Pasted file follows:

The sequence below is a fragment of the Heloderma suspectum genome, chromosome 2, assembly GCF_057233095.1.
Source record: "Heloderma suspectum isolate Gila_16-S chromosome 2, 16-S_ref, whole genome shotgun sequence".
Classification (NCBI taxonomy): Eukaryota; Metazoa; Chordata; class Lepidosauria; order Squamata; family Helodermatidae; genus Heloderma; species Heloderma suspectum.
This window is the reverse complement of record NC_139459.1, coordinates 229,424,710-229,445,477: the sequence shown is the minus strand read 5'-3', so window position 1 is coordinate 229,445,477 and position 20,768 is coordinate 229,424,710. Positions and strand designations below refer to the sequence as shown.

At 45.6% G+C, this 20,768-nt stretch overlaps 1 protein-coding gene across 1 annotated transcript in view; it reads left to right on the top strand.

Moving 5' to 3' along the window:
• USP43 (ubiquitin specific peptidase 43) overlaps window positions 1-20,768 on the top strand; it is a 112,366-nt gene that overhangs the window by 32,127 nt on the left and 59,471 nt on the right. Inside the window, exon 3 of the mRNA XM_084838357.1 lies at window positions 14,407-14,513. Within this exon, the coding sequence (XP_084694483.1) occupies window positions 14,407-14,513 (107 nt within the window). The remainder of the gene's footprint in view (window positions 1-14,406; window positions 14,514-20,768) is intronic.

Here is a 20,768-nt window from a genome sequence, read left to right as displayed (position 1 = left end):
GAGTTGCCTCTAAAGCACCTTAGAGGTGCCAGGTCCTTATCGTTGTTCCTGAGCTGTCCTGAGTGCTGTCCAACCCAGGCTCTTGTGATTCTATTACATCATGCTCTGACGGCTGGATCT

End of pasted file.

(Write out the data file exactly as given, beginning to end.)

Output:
The sequence below is a fragment of the Heloderma suspectum genome, chromosome 2, assembly GCF_057233095.1.
Source record: "Heloderma suspectum isolate Gila_16-S chromosome 2, 16-S_ref, whole genome shotgun sequence".
Classification (NCBI taxonomy): Eukaryota; Metazoa; Chordata; class Lepidosauria; order Squamata; family Helodermatidae; genus Heloderma; species Heloderma suspectum.
This window is the reverse complement of record NC_139459.1, coordinates 229,424,710-229,445,477: the sequence shown is the minus strand read 5'-3', so window position 1 is coordinate 229,445,477 and position 20,768 is coordinate 229,424,710. Positions and strand designations below refer to the sequence as shown.

At 45.6% G+C, this 20,768-nt stretch overlaps 1 protein-coding gene across 1 annotated transcript in view; it reads left to right on the top strand.

Moving 5' to 3' along the window:
• USP43 (ubiquitin specific peptidase 43) overlaps window positions 1-20,768 on the top strand; it is a 112,366-nt gene that overhangs the window by 32,127 nt on the left and 59,471 nt on the right. Inside the window, exon 3 of the mRNA XM_084838357.1 lies at window positions 14,407-14,513. Within this exon, the coding sequence (XP_084694483.1) occupies window positions 14,407-14,513 (107 nt within the window). The remainder of the gene's footprint in view (window positions 1-14,406; window positions 14,514-20,768) is intronic.

Here is a 20,768-nt window from a genome sequence, read left to right as displayed (position 1 = left end):
GAGTTGCCTCTAAAGCACCTTAGAGGTGCCAGGTCCTTATCGTTGTTCCTGAGCTGTCCTGAGTGCTGTCCAACCCAGGCTCTTGTGATTCTATTACATCATGCTCTGACGGCTGGATCT